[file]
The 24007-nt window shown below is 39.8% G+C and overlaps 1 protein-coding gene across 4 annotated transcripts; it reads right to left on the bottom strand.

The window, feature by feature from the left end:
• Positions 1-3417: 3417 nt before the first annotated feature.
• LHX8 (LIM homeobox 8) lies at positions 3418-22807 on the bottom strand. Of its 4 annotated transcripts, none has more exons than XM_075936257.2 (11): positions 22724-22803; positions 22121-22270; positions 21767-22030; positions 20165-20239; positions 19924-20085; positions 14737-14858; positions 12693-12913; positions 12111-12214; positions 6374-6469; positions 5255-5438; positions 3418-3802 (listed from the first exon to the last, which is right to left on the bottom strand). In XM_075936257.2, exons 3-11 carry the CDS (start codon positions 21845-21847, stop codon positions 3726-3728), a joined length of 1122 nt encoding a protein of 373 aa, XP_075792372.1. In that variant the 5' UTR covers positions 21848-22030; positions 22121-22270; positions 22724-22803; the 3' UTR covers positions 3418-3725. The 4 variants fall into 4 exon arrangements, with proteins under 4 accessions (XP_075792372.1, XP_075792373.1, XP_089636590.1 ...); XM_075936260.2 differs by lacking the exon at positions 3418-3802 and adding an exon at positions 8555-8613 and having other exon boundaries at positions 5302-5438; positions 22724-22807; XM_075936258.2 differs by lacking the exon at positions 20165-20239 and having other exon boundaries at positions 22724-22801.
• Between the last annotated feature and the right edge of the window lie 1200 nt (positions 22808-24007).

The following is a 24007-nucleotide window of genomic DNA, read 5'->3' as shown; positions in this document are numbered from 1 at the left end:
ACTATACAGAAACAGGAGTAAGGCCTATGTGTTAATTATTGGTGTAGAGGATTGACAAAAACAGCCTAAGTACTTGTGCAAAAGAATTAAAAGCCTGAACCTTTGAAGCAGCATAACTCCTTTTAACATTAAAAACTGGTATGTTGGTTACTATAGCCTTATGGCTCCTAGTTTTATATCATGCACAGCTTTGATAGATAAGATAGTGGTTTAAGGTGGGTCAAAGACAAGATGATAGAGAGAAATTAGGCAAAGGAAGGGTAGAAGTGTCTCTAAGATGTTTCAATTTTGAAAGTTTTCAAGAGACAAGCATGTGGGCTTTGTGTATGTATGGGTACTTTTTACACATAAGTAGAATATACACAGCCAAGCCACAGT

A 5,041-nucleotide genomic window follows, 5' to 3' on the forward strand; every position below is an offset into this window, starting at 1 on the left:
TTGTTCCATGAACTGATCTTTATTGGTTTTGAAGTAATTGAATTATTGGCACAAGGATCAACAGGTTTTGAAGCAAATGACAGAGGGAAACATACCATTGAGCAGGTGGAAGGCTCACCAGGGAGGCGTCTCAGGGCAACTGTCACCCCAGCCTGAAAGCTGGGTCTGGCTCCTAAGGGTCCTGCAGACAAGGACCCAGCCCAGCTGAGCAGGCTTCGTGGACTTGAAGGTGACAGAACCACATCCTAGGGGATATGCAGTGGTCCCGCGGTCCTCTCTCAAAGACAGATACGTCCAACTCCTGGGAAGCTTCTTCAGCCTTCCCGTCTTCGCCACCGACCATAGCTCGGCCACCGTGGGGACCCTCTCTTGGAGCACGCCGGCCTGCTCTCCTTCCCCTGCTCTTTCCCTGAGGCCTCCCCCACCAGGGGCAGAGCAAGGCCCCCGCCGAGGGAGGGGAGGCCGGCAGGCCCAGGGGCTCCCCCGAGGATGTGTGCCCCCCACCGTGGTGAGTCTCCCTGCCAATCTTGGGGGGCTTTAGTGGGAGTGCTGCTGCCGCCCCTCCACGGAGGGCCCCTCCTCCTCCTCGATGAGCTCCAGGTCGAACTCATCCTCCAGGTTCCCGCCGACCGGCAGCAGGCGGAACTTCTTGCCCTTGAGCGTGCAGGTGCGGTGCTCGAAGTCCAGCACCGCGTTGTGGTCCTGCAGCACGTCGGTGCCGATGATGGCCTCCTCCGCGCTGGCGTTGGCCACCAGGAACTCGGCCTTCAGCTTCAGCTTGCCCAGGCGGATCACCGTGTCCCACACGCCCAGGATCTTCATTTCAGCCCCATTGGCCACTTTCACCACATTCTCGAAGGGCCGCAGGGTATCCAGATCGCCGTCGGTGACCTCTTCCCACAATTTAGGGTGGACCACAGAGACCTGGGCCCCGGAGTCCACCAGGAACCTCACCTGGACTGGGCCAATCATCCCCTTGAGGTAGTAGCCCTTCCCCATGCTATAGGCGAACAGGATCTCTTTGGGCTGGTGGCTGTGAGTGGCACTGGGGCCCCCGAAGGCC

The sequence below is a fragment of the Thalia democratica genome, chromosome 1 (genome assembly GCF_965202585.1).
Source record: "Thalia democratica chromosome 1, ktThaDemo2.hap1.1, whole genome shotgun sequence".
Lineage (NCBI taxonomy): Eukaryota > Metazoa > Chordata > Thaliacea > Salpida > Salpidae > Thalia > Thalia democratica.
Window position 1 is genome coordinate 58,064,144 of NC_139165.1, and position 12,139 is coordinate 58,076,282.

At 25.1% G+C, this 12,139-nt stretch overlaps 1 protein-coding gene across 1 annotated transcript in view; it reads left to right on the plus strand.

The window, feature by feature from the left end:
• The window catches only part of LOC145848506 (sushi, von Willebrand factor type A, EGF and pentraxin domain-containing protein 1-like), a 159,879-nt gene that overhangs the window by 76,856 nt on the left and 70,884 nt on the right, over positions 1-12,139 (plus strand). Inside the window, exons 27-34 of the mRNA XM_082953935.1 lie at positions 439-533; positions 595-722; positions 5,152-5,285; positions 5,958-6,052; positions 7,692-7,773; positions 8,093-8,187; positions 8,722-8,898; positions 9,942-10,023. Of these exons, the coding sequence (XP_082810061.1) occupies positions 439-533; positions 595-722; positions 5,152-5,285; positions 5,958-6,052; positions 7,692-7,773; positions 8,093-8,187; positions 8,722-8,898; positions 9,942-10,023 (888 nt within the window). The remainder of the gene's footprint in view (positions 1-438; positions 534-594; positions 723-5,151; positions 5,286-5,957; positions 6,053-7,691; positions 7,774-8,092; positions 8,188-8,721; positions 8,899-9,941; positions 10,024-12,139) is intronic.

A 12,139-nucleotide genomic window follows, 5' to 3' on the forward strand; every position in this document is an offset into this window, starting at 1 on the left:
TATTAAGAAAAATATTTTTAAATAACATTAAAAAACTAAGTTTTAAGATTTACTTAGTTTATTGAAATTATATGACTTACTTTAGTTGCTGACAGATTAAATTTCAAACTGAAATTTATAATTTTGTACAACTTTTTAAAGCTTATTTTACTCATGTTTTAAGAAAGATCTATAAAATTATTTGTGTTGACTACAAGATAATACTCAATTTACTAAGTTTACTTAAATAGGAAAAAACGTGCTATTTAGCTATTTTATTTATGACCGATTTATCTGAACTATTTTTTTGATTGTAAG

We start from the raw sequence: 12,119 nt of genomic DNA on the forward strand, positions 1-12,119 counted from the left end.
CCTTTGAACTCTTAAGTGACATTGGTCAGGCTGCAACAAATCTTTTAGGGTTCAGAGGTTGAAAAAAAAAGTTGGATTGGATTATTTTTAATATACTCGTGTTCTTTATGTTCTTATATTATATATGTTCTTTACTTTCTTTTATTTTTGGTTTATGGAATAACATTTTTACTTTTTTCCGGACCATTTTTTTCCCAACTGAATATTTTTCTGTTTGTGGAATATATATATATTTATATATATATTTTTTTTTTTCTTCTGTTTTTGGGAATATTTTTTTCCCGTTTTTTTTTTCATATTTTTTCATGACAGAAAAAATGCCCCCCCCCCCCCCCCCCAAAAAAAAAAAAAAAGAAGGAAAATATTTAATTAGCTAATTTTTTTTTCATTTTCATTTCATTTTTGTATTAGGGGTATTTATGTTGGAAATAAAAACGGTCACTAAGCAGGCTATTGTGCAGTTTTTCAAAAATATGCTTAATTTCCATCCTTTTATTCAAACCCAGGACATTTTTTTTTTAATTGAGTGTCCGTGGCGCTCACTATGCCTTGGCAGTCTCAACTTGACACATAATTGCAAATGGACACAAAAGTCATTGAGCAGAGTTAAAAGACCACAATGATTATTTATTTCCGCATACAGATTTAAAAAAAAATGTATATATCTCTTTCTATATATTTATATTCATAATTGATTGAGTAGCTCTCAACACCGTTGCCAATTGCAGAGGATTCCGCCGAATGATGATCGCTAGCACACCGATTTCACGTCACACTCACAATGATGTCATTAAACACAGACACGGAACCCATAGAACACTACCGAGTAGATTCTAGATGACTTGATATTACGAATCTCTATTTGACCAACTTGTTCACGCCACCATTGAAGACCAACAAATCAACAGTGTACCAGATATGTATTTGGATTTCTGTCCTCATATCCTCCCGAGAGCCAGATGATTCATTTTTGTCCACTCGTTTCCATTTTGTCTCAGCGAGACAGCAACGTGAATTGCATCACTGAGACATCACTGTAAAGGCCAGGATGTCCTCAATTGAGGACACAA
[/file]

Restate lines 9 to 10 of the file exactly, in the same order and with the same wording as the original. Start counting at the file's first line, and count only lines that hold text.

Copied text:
TTGTTCCATGAACTGATCTTTATTGGTTTTGAAGTAATTGAATTATTGGCACAAGGATCAACAGGTTTTGAAGCAAATGACAGAGGGAAACATACCATTGAGCAGGTGGAAGGCTCACCAGGGAGGCGTCTCAGGGCAACTGTCACCCCAGCCTGAAAGCTGGGTCTGGCTCCTAAGGGTCCTGCAGACAAGGACCCAGCCCAGCTGAGCAGGCTTCGTGGACTTGAAGGTGACAGAACCACATCCTAGGGGATATGCAGTGGTCCCGCGGTCCTCTCTCAAAGACAGATACGTCCAACTCCTGGGAAGCTTCTTCAGCCTTCCCGTCTTCGCCACCGACCATAGCTCGGCCACCGTGGGGACCCTCTCTTGGAGCACGCCGGCCTGCTCTCCTTCCCCTGCTCTTTCCCTGAGGCCTCCCCCACCAGGGGCAGAGCAAGGCCCCCGCCGAGGGAGGGGAGGCCGGCAGGCCCAGGGGCTCCCCCGAGGATGTGTGCCCCCCACCGTGGTGAGTCTCCCTGCCAATCTTGGGGGGCTTTAGTGGGAGTGCTGCTGCCGCCCCTCCACGGAGGGCCCCTCCTCCTCCTCGATGAGCTCCAGGTCGAACTCATCCTCCAGGTTCCCGCCGACCGGCAGCAGGCGGAACTTCTTGCCCTTGAGCGTGCAGGTGCGGTGCTCGAAGTCCAGCACCGCGTTGTGGTCCTGCAGCACGTCGGTGCCGATGATGGCCTCCTCCGCGCTGGCGTTGGCCACCAGGAACTCGGCCTTCAGCTTCAGCTTGCCCAGGCGGATCACCGTGTCCCACACGCCCAGGATCTTCATTTCAGCCCCATTGGCCACTTTCACCACATTCTCGAAGGGCCGCAGGGTATCCAGATCGCCGTCGGTGACCTCTTCCCACAATTTAGGGTGGACCACAGAGACCTGGGCCCCGGAGTCCACCAGGAACCTCACCTGGACTGGGCCAATCATCCCCTTGAGGTAGTAGCCCTTCCCCATGCTATAGGCGAACAGGATCTCTTTGGGCTGGTGGCTGTGAGTGGCACTGGGGCCCCCGAAGGCC

The sequence below is a fragment of the Thalia democratica genome, chromosome 1 (genome assembly GCF_965202585.1).